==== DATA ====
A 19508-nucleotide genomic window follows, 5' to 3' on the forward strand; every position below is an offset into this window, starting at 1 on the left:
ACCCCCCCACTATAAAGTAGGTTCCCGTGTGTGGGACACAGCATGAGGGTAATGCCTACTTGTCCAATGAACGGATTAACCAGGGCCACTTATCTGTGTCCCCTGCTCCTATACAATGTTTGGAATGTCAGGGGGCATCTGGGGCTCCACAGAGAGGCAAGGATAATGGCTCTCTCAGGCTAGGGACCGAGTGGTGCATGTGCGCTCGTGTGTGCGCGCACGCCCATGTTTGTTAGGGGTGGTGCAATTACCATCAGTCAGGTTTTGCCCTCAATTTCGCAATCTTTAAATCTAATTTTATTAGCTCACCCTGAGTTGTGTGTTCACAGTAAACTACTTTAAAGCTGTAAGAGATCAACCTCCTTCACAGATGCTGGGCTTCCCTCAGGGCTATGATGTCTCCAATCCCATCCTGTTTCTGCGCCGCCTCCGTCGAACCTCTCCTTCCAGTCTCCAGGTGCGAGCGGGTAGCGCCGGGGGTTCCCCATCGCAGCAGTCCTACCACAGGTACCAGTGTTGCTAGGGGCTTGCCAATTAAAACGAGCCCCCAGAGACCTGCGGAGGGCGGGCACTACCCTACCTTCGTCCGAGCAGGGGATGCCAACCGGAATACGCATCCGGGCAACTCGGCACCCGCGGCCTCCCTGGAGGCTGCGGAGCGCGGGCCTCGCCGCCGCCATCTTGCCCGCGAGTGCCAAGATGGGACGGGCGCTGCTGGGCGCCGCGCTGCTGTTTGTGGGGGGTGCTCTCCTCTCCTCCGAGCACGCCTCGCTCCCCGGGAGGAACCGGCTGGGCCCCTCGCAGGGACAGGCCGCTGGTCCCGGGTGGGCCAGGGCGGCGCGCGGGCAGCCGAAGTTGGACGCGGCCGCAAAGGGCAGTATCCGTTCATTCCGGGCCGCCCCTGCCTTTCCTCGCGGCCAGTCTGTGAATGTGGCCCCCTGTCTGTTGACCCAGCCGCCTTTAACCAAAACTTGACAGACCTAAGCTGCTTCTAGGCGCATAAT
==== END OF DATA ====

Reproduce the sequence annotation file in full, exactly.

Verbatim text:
A 19508-nucleotide genomic window follows, 5' to 3' on the forward strand; every position below is an offset into this window, starting at 1 on the left:
ACCCCCCCACTATAAAGTAGGTTCCCGTGTGTGGGACACAGCATGAGGGTAATGCCTACTTGTCCAATGAACGGATTAACCAGGGCCACTTATCTGTGTCCCCTGCTCCTATACAATGTTTGGAATGTCAGGGGGCATCTGGGGCTCCACAGAGAGGCAAGGATAATGGCTCTCTCAGGCTAGGGACCGAGTGGTGCATGTGCGCTCGTGTGTGCGCGCACGCCCATGTTTGTTAGGGGTGGTGCAATTACCATCAGTCAGGTTTTGCCCTCAATTTCGCAATCTTTAAATCTAATTTTATTAGCTCACCCTGAGTTGTGTGTTCACAGTAAACTACTTTAAAGCTGTAAGAGATCAACCTCCTTCACAGATGCTGGGCTTCCCTCAGGGCTATGATGTCTCCAATCCCATCCTGTTTCTGCGCCGCCTCCGTCGAACCTCTCCTTCCAGTCTCCAGGTGCGAGCGGGTAGCGCCGGGGGTTCCCCATCGCAGCAGTCCTACCACAGGTACCAGTGTTGCTAGGGGCTTGCCAATTAAAACGAGCCCCCAGAGACCTGCGGAGGGCGGGCACTACCCTACCTTCGTCCGAGCAGGGGATGCCAACCGGAATACGCATCCGGGCAACTCGGCACCCGCGGCCTCCCTGGAGGCTGCGGAGCGCGGGCCTCGCCGCCGCCATCTTGCCCGCGAGTGCCAAGATGGGACGGGCGCTGCTGGGCGCCGCGCTGCTGTTTGTGGGGGGTGCTCTCCTCTCCTCCGAGCACGCCTCGCTCCCCGGGAGGAACCGGCTGGGCCCCTCGCAGGGACAGGCCGCTGGTCCCGGGTGGGCCAGGGCGGCGCGCGGGCAGCCGAAGTTGGACGCGGCCGCAAAGGGCAGTATCCGTTCATTCCGGGCCGCCCCTGCCTTTCCTCGCGGCCAGTCTGTGAATGTGGCCCCCTGTCTGTTGACCCAGCCGCCTTTAACCAAAACTTGACAGACCTAAGCTGCTTCTAGGCGCATAAT